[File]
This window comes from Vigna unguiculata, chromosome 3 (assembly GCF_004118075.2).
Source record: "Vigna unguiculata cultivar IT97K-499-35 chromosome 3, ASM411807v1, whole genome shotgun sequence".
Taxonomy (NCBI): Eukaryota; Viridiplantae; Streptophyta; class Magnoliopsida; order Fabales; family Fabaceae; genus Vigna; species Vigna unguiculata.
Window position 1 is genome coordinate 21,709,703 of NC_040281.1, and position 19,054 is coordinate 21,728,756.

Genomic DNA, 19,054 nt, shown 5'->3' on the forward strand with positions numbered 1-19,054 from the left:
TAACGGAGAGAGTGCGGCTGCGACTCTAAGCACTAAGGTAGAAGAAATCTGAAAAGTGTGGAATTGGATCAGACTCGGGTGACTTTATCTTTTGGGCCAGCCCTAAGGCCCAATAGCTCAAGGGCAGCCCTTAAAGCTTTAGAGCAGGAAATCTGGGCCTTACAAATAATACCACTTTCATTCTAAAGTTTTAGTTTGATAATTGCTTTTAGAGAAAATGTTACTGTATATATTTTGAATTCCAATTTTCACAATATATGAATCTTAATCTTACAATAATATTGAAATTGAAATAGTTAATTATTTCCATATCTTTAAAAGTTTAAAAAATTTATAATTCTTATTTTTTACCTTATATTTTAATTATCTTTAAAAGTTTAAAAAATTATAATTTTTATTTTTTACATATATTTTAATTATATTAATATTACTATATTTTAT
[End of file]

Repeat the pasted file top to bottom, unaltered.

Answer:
This window comes from Vigna unguiculata, chromosome 3 (assembly GCF_004118075.2).
Source record: "Vigna unguiculata cultivar IT97K-499-35 chromosome 3, ASM411807v1, whole genome shotgun sequence".
Taxonomy (NCBI): Eukaryota; Viridiplantae; Streptophyta; class Magnoliopsida; order Fabales; family Fabaceae; genus Vigna; species Vigna unguiculata.
Window position 1 is genome coordinate 21,709,703 of NC_040281.1, and position 19,054 is coordinate 21,728,756.

Genomic DNA, 19,054 nt, shown 5'->3' on the forward strand with positions numbered 1-19,054 from the left:
TAACGGAGAGAGTGCGGCTGCGACTCTAAGCACTAAGGTAGAAGAAATCTGAAAAGTGTGGAATTGGATCAGACTCGGGTGACTTTATCTTTTGGGCCAGCCCTAAGGCCCAATAGCTCAAGGGCAGCCCTTAAAGCTTTAGAGCAGGAAATCTGGGCCTTACAAATAATACCACTTTCATTCTAAAGTTTTAGTTTGATAATTGCTTTTAGAGAAAATGTTACTGTATATATTTTGAATTCCAATTTTCACAATATATGAATCTTAATCTTACAATAATATTGAAATTGAAATAGTTAATTATTTCCATATCTTTAAAAGTTTAAAAAATTTATAATTCTTATTTTTTACCTTATATTTTAATTATCTTTAAAAGTTTAAAAAATTATAATTTTTATTTTTTACATATATTTTAATTATATTAATATTACTATATTTTAT